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Sorry if this has been asked already but any word if the new Mk Vb Spitfire from Revell in 1/72 is any good?

 

Cheers,

Dermot

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It's worth your while doing a search of the site, as it has been discussed already.  As I recall comments were not generally complimentary.

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3 hours ago, Dermo245 said:

Sorry if this has been asked already but any word if the new Mk Vb Spitfire from Revell in 1/72 is any good?

 

Cheers,

Dermot

 

Hi Dermot

 

see

 

and

you may find this of use, 

HTH

T

 

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Hi, 

 

I'm modelling a Tamiya Spitfire Mk.1 as codename DW-O from 610 squadron. As far as i know, the decals in the Tamiya box depict serial no. L1043, which from photographs either doesn't have a serial or it was removed in the photo.

 

Spitfire-MkI-RAF-610Sqn-DW-K-Battle-of-B

 

Thing is, that particular spit, L1043, was sent to a training unit before the Battle of Britain hitting a tree in 1941, and as much as possible I'd rather build a subject that took part in the battle itself. 

 

Spitfire serial no. R6595, flown by Frank Kinnersley Webster is a subject that I'd prefer to model instead, but with no references as to how that aircraft was painted and with pictures from L1043 existing as the only decent references for how DW-O would look like as R6595, I'm not sure how it should be painted and decalled exactly, especially since some profiles and models I've seen depict a fin flash or presence of an underside roundel on R6595 different from what is seen on L1043. 

 

 

 

Does anyone know or have any references for what the fin flashes and roundels should look like on R6595 without any photographs of the actual aircraft to go by, other than that of L1043's?

 

Thanks! Sorry if the question seems too obvious or lengthy.

Edited by Columbia20713

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37 minutes ago, Columbia20713 said:

Hi, 

 

I'm modelling a Tamiya Spitfire Mk.1 as codename DW-O from 610 squadron. As far as i know, the decals in the Tamiya box depict serial no. L1043, which from photographs either doesn't have a serial or it was removed in the photo.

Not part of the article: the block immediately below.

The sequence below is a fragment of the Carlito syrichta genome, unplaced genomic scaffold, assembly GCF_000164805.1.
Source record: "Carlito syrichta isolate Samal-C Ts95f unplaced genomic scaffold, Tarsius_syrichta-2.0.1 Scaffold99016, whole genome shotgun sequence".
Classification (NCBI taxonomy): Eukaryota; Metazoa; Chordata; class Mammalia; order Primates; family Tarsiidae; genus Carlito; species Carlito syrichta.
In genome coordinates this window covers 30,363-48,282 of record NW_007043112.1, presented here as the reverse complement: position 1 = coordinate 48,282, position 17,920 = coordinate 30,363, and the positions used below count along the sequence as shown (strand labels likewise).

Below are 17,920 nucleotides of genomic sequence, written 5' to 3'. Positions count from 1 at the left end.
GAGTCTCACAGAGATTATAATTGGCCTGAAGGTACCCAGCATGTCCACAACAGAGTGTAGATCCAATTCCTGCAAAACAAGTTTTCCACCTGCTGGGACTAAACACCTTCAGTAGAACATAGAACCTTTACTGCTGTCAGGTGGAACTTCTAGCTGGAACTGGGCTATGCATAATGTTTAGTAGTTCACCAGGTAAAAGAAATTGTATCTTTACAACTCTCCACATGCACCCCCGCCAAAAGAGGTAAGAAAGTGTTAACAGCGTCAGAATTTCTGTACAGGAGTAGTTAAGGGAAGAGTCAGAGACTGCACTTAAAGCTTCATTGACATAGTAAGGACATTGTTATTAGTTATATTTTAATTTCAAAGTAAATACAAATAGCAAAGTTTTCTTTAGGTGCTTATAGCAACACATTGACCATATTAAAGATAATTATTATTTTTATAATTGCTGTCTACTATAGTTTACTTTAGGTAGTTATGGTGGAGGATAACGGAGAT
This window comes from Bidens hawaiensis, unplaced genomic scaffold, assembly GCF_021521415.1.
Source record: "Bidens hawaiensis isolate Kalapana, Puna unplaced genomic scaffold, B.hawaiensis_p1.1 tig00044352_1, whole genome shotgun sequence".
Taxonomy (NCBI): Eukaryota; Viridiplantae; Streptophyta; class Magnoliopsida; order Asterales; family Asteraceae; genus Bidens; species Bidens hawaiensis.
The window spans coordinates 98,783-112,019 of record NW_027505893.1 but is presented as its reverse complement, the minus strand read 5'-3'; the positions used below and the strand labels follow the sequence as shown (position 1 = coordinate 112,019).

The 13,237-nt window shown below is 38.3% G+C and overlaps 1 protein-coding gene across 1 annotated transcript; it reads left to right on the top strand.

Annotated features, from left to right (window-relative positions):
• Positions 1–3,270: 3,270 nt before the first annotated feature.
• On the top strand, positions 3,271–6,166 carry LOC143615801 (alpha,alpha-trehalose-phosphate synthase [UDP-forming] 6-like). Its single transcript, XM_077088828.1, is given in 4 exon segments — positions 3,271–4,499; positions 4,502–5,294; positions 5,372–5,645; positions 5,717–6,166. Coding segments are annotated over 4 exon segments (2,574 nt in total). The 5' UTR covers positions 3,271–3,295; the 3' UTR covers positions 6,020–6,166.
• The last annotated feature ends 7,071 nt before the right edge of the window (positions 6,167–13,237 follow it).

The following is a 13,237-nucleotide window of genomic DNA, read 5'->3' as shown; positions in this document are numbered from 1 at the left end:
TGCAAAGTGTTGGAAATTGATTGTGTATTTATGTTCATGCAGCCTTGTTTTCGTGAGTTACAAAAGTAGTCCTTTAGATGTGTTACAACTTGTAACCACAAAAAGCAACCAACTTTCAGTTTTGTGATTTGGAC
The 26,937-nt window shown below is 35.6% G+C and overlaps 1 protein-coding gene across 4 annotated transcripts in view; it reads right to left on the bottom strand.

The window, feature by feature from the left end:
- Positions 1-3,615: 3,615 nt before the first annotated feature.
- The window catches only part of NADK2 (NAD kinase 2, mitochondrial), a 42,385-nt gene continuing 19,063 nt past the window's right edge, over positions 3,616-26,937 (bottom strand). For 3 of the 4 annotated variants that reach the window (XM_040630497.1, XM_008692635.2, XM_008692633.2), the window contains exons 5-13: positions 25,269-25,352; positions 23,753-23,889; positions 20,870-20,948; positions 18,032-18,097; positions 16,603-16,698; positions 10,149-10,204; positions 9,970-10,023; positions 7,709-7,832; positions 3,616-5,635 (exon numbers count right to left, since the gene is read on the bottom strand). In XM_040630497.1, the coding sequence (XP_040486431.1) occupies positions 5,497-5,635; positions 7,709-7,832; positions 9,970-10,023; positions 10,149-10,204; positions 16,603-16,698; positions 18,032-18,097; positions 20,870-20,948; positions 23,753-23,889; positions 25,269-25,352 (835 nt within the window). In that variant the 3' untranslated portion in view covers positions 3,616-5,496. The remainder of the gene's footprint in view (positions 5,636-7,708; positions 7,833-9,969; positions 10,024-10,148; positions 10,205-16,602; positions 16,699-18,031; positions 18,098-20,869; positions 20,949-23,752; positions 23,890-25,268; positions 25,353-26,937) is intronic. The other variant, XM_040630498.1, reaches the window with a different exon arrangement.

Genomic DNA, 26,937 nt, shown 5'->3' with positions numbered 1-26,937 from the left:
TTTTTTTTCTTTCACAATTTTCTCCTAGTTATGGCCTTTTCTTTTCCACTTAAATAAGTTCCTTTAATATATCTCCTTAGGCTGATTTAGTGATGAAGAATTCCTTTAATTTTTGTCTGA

Spitfire-MkI-RAF-610Sqn-DW-K-Battle-of-B

 

Thing is, that particular spit, L1043, was sent to a training unit before the Battle of Britain hitting a tree in 1941, and as much as possible I'd rather build a subject that took part in the battle itself. 

 

Spitfire serial no. R6595, flown by Frank Kinnersley Webster is a subject that I'd prefer to model instead, but with no references as to how that aircraft was painted and with pictures from L1043 existing as the only decent references for how DW-O would look like as R6595, I'm not sure how it should be painted and decalled exactly, especially since some profiles and models I've seen depict a fin flash or presence of an underside roundel on R6595 different from what is seen on L1043. 

 

 

 

Does anyone know or have any references for what the fin flashes and roundels should look like on R6595 without any photographs of the actual aircraft to go by, other than that of L1043's?

 

Thanks! Sorry if the question seems too obvious or lengthy.

 

I built this a number of years back. The photo was taken the second week of June and by this stage L1043 had had her serial removed. By the time of the BoB L1043 had been transferred to 266 Sqn by the time the Battle officially started.

 

However if you want to make her as she appeared as in the photo, here is what I did:

 

- No serial number on fuselage sides.

- The fin flash was incorrectly applied with the blue section forward

- 610 had applied a new underside colour as per the AM order on the 6th June stating Sky. However the photos appear to show a dark shade than standard Sky which would imply a squadron mix or even a different shade (Paul Lucas suggested BS 361 (1930) No.1 Sky Blue which is what I used)

- Tamiya's suggestion for the small upper wing roundels is incorrect, use the standard 56'' roundel

 

I'll post up a couple of photos of my interpretation...

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Also if you want to do R6595 then you really need to give a rough date for when you would like to portray her as how 610's Spits looked in the second week of June will be different (albeit slightly) if we are talking later in the Battle - proper Sky might be applied, reinstatement of underwing roundels dependent on date, serial number present, etc.